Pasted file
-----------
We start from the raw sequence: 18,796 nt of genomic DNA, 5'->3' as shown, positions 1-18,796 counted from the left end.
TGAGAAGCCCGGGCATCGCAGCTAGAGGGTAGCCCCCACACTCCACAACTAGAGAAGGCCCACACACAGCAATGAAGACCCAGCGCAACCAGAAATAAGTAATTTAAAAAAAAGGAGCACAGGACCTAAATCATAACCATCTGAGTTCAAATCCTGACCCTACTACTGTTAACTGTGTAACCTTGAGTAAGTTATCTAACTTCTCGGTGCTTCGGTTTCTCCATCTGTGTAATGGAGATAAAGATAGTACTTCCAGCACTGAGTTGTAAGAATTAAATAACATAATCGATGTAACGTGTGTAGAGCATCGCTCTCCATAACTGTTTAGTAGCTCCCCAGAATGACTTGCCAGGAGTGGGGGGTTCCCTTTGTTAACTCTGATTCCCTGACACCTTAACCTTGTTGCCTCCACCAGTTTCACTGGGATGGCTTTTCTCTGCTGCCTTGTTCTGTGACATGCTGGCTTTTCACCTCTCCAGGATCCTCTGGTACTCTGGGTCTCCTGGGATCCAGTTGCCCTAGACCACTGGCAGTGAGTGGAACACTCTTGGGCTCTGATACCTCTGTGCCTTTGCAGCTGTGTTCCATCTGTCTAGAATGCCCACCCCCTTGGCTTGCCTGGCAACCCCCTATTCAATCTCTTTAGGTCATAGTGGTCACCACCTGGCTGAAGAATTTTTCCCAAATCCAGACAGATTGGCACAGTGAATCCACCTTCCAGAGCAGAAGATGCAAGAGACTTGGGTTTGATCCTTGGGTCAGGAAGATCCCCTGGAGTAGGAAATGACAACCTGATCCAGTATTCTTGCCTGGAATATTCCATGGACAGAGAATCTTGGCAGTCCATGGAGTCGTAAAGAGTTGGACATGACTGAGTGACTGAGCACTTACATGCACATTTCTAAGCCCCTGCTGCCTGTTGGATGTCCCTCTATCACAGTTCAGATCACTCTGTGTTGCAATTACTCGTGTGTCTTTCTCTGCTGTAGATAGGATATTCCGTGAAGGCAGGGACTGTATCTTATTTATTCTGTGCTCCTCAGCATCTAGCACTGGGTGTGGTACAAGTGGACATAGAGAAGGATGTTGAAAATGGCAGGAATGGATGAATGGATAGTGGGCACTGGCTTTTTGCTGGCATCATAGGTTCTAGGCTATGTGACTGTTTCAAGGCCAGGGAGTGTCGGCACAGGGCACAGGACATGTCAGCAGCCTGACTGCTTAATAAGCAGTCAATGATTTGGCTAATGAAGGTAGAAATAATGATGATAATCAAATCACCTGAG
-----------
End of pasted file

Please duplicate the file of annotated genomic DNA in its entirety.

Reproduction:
We start from the raw sequence: 18,796 nt of genomic DNA, 5'->3' as shown, positions 1-18,796 counted from the left end.
TGAGAAGCCCGGGCATCGCAGCTAGAGGGTAGCCCCCACACTCCACAACTAGAGAAGGCCCACACACAGCAATGAAGACCCAGCGCAACCAGAAATAAGTAATTTAAAAAAAAGGAGCACAGGACCTAAATCATAACCATCTGAGTTCAAATCCTGACCCTACTACTGTTAACTGTGTAACCTTGAGTAAGTTATCTAACTTCTCGGTGCTTCGGTTTCTCCATCTGTGTAATGGAGATAAAGATAGTACTTCCAGCACTGAGTTGTAAGAATTAAATAACATAATCGATGTAACGTGTGTAGAGCATCGCTCTCCATAACTGTTTAGTAGCTCCCCAGAATGACTTGCCAGGAGTGGGGGGTTCCCTTTGTTAACTCTGATTCCCTGACACCTTAACCTTGTTGCCTCCACCAGTTTCACTGGGATGGCTTTTCTCTGCTGCCTTGTTCTGTGACATGCTGGCTTTTCACCTCTCCAGGATCCTCTGGTACTCTGGGTCTCCTGGGATCCAGTTGCCCTAGACCACTGGCAGTGAGTGGAACACTCTTGGGCTCTGATACCTCTGTGCCTTTGCAGCTGTGTTCCATCTGTCTAGAATGCCCACCCCCTTGGCTTGCCTGGCAACCCCCTATTCAATCTCTTTAGGTCATAGTGGTCACCACCTGGCTGAAGAATTTTTCCCAAATCCAGACAGATTGGCACAGTGAATCCACCTTCCAGAGCAGAAGATGCAAGAGACTTGGGTTTGATCCTTGGGTCAGGAAGATCCCCTGGAGTAGGAAATGACAACCTGATCCAGTATTCTTGCCTGGAATATTCCATGGACAGAGAATCTTGGCAGTCCATGGAGTCGTAAAGAGTTGGACATGACTGAGTGACTGAGCACTTACATGCACATTTCTAAGCCCCTGCTGCCTGTTGGATGTCCCTCTATCACAGTTCAGATCACTCTGTGTTGCAATTACTCGTGTGTCTTTCTCTGCTGTAGATAGGATATTCCGTGAAGGCAGGGACTGTATCTTATTTATTCTGTGCTCCTCAGCATCTAGCACTGGGTGTGGTACAAGTGGACATAGAGAAGGATGTTGAAAATGGCAGGAATGGATGAATGGATAGTGGGCACTGGCTTTTTGCTGGCATCATAGGTTCTAGGCTATGTGACTGTTTCAAGGCCAGGGAGTGTCGGCACAGGGCACAGGACATGTCAGCAGCCTGACTGCTTAATAAGCAGTCAATGATTTGGCTAATGAAGGTAGAAATAATGATGATAATCAAATCACCTGAG